The staid relational database has been under attack from all quarters—it’s too inflexible, it’s too siloed, it’s too slow for today’s real-time requirements. However, relational databases still power many of the most critical data environments across enterprises—both core legacy systems as well as new-age systems of engagement. The technology typically serves as the foundation for transaction processing systems, including ecommerce websites, enterprise applications such as ERP and CRM systems, business analytics, and many other applications. There are plenty of good things that can be said for relational databases—they are mature and stable; the query-language SQL is feature-rich and versatile; and most major programming languages support them.
In today’s enterprises, then, the question becomes: How are new technologies—especially the cloud and NoSQL databases—affecting relational database adoption? That was the key question behind a new survey of data managers and professionals, conducted by Unisphere Research, a division of Information Today, Inc. The research shows that relational databases continue to hold their place as both the biggest source of transactional data in most organizations and the biggest source of growth for transactional data. Nearly three quarters (74%) of the respondents said relational databases generate the most transactional data in their organizations. More than half (54%) indicated that relational databases are the fastest growing source of transactional data.
Accordingly, while data is expanding from a rapidly multiplying range of sources, the prime source of enterprise transactional data continues to be relational data. Almost 55% of the respondents said that relational databases were the biggest source of transactional data growth while almost 43% pinpointed enterprise applications as the major source of growth.
The survey explored the movement of databases to the cloud. Over the next 3 years, the cloud will become an increasingly important data repository site, with 60% of the respondents indicating they plan to store more data in the cloud than on-premises.
There are a number of reasons for deploying databases to the cloud. The primary motivating factor to moving a database to the cloud is scalability, which was tabbed by more than 70% of the respondents. Clearly, the relentless growth of data has put scalability of the data infrastructure on the top of many IT departments’ agenda and the scalability of cloud implementations is apparently its most attractive feature, by far. The second most enticing aspect of the cloud for those who have already started to use it is overall cost saving, followed by a range of different opportunities such as utilization of resources and cost efficiency.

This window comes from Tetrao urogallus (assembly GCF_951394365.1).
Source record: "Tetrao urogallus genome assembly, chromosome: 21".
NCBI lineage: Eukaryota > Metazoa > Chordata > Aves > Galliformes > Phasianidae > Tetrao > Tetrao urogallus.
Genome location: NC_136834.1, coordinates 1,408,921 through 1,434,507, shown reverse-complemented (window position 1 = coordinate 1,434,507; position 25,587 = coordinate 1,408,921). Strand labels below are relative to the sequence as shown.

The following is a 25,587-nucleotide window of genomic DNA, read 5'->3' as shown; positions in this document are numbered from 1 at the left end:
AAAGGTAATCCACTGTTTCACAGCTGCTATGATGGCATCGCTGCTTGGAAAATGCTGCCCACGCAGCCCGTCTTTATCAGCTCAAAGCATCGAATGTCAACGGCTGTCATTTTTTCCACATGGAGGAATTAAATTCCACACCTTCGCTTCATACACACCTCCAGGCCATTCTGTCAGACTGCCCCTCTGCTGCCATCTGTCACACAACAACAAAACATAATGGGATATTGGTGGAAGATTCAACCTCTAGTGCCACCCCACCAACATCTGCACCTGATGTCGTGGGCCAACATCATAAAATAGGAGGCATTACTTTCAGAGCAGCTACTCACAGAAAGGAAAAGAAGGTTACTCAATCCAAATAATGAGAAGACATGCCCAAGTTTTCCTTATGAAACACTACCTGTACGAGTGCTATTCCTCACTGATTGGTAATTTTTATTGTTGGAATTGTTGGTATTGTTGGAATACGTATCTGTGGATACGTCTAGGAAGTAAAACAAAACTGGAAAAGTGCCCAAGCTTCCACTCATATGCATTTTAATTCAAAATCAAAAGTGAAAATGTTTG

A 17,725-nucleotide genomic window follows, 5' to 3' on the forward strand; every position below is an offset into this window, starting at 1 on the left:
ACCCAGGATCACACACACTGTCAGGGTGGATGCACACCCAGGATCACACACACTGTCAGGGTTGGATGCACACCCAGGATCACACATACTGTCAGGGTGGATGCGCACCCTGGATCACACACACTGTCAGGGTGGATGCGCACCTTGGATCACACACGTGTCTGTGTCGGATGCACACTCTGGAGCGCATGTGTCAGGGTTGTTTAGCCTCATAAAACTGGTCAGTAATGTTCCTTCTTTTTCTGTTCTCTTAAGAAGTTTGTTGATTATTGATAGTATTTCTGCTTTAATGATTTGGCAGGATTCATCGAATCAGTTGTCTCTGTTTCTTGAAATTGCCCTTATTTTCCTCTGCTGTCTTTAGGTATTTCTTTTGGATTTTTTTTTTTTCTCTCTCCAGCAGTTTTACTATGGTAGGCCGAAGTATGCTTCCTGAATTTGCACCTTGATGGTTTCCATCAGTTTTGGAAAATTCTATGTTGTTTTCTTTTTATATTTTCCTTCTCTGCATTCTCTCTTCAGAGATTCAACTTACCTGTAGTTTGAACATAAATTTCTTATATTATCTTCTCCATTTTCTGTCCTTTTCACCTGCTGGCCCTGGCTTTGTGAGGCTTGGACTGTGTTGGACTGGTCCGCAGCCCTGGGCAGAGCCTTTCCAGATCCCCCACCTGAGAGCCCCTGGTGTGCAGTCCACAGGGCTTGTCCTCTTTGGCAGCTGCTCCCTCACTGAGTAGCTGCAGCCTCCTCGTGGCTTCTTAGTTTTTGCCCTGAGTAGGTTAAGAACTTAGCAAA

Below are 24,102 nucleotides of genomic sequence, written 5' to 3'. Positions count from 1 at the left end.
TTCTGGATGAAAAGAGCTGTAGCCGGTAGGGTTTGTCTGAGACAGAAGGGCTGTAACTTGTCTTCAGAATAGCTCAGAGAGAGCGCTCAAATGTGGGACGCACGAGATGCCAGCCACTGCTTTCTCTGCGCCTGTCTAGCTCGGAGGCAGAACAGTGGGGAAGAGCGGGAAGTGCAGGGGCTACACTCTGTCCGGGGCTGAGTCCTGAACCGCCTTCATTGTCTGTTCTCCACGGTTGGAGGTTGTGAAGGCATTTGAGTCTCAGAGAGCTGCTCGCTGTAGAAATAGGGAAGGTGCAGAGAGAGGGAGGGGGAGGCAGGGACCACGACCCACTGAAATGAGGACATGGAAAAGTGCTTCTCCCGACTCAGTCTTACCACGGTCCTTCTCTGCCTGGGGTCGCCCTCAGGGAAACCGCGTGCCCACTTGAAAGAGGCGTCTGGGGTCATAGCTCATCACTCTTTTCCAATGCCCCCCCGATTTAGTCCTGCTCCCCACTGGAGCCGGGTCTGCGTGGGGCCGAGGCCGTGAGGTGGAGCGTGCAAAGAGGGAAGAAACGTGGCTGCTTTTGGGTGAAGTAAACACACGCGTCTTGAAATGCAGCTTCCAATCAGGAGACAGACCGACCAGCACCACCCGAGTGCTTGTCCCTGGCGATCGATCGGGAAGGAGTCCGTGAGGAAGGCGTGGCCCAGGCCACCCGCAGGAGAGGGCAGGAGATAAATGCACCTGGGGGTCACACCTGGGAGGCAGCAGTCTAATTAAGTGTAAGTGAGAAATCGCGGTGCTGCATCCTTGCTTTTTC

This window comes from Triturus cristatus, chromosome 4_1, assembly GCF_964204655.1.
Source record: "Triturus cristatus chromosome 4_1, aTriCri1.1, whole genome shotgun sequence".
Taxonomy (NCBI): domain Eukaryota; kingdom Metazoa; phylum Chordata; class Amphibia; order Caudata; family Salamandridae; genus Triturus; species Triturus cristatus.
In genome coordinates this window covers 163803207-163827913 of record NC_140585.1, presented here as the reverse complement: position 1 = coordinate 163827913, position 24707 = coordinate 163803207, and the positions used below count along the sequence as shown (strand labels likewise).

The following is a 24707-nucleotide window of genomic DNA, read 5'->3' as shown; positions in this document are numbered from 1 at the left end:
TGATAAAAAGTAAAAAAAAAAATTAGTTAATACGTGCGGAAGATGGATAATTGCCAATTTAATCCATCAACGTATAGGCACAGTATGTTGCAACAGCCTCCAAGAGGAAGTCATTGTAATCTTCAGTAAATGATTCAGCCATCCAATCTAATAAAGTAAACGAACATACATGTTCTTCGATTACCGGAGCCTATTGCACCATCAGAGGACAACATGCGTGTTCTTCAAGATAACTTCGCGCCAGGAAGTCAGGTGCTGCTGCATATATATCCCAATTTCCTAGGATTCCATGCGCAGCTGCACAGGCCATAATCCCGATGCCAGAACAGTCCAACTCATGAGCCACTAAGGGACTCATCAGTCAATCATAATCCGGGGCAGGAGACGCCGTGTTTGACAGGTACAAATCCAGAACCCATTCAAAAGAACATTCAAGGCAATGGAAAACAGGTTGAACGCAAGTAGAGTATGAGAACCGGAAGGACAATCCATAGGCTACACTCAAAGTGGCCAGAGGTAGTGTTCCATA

In addition, companies with databases in the cloud anticipate that the amount of data stored there will grow at about the same rate as the overall amount of data under management generally. As a result, over time, the cloud will become an increasingly important element in the data infrastructure.
The survey also explored adoption of NoSQL databases. As a newer emerging technology and one that is focused more on larger, distributed applications, it is unsurprising that NoSQL has not penetrated the enterprise to the same degree as cloud-based applications have. Less than 40% of the survey respondents currently support NoSQL implementations. And, NoSQL is clearly still an emerging technology. Of those running NoSQL applications, around 60% have been running for 2 years or less.
Similar to the reasons respondents offered for moving to the cloud, scalability is the primary driver to implement NoSQL. Other attractive benefits are improved flexibility and decreased costs.
Robust cloud computing options have provided the possibility to move database-centric applications to off-premises locations. In addition, internet-scale applications such as social media, the networking of smartphones and tablets, and the growth of the Internet of Things have led to workloads that present challenges for relational databases.